I wonder if those ideas you get before going to sleep are like dreams. If you don’t write them down and make an effort to remember them, they fade away like snow on a stove. I kept a dream diary for a while, about fifteen years ago, simply to get some insights into my subconscious. (I was having a lot of nightmares.) I can still remember the dreams I wrote down in the diary, but I have no idea what I was dreaming about last night.
I sometimes have been woken up at night with inspiration so strong I can’t get back to sleep. Does this count as a dream? Or is it just my subconscious working overtime on a problem until it comes up with a solution.
A Mary Sue character is a character too perfect to maintain verisimilitude with the audience. She (or he, the male version is the Marty Stu) is strikingly beautiful, talented in a multitude of unrelated skills, is always on the side of right, and lacks any real personality flaws – her ‘flaws’ tend to be disguised virtues. She is often the protagonist in amateur fanfic, as she is often an author avatar or proxy. She gets the dramatic back story, saves the day, and if she doesn’t have a heroic death then she wins the love of one of the main characters in the universe the fanfic is set in.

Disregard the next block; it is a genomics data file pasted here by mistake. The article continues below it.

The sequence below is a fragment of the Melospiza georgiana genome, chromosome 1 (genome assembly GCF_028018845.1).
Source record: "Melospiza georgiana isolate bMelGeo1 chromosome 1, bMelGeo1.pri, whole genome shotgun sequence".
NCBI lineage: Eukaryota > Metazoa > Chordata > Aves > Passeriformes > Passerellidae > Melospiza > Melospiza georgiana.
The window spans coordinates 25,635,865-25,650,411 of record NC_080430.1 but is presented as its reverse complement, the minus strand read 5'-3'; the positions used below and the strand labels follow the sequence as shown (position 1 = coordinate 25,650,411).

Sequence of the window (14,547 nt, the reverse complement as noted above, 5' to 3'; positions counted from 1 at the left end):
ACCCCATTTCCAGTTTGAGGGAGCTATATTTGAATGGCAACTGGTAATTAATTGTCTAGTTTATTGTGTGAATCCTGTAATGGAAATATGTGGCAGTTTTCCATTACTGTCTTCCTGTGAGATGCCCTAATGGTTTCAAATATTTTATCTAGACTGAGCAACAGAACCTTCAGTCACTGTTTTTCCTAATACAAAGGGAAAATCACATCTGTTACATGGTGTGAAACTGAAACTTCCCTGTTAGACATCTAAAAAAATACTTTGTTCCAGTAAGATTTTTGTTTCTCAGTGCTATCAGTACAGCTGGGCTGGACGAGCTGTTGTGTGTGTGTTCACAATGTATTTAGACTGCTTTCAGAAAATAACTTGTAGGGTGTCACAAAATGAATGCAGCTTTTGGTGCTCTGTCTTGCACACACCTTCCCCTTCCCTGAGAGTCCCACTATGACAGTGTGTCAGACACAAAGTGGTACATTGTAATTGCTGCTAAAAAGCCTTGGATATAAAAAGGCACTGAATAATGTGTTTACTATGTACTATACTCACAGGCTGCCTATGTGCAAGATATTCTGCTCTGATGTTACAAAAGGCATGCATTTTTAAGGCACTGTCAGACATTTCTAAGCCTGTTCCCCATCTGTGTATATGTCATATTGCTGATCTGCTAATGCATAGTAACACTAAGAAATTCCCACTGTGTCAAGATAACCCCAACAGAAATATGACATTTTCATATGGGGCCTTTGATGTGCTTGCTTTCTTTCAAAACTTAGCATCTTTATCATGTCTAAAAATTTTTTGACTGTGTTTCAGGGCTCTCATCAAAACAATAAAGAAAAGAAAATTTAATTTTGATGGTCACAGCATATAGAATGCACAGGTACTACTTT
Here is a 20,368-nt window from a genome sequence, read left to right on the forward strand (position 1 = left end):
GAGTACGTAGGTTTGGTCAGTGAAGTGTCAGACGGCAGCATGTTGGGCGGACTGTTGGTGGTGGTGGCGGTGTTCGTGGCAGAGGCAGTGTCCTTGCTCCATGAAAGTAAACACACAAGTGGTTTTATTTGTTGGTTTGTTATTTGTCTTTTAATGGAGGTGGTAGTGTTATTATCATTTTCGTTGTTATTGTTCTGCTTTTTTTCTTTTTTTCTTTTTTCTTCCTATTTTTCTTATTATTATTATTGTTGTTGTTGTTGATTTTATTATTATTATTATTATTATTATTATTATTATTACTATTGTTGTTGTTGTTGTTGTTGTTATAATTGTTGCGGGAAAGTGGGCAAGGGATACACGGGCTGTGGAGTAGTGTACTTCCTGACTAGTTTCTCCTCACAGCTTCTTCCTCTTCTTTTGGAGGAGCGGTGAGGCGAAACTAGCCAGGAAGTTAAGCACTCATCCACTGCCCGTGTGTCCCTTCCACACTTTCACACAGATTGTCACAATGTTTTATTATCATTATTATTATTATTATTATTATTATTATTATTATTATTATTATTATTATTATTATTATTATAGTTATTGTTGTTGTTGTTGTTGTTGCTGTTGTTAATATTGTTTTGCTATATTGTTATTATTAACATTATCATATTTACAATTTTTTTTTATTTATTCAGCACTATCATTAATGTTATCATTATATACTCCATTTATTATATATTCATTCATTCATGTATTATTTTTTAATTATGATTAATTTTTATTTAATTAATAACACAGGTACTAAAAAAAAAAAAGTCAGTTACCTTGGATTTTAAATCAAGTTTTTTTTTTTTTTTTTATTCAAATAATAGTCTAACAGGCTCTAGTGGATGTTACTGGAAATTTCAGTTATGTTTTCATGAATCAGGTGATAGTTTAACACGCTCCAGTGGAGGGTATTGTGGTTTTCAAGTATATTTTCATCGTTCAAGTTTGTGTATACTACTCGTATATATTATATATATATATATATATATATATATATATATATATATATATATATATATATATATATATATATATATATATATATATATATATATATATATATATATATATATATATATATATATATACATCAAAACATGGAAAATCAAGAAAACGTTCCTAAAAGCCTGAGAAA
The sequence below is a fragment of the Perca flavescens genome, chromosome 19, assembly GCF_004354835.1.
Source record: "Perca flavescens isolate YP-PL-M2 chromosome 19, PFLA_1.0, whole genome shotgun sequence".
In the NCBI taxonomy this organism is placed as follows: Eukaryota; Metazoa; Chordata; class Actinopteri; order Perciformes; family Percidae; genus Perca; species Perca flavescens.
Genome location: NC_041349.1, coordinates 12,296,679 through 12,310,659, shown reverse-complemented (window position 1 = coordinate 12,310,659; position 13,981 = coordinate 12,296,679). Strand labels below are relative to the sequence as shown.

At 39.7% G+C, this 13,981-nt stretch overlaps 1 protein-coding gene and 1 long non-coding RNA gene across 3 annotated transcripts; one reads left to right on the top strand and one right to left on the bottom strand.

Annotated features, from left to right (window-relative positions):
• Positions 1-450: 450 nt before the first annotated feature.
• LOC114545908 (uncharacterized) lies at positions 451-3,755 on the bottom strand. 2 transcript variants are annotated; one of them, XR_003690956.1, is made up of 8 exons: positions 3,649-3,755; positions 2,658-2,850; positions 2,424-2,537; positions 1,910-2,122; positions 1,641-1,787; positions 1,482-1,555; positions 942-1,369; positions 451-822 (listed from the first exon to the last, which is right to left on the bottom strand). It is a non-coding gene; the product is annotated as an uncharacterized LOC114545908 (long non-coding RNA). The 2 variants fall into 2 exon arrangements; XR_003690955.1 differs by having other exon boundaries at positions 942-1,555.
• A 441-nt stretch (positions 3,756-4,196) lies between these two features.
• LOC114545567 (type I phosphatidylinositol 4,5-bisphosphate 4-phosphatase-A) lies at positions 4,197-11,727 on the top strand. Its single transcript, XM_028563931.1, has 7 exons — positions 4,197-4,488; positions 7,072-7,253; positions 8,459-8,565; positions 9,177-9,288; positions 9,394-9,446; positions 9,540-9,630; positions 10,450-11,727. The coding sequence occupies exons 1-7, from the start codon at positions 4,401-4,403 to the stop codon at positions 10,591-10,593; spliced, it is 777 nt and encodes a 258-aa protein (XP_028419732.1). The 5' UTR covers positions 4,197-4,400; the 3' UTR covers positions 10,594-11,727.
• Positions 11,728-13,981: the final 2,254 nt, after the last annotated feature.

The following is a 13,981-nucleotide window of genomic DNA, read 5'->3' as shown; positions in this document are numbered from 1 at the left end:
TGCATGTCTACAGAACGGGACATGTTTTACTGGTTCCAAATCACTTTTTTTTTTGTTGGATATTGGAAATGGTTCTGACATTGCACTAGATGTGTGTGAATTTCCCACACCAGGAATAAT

So, you suspect one of your characters might be a Mary Sue/Marty Stu … how do you go about recognising the type?
One Note: Is your character all ‘one note’ emotionally? Is she always brave and optimistic, always wins an argument, and never suffers from a bad hair day. Is everyone her friend, and if they aren’t her friend, do they admire and respect her anyway – or are envious. This is a typical Mary Sue and simply awful characterization, and is the sign that a one note character is poor writing. This is a flat characterization and often an audience grows weary of the Mary Sue’s lack of flaws and lack of a realistic emotional life. Such a character never really comes alive to an audience, because they are are cardboard cut-out with no individuality. A well rounded character wins through by overcoming their flaws, or in spite of their flaws, not by being flawless to start with.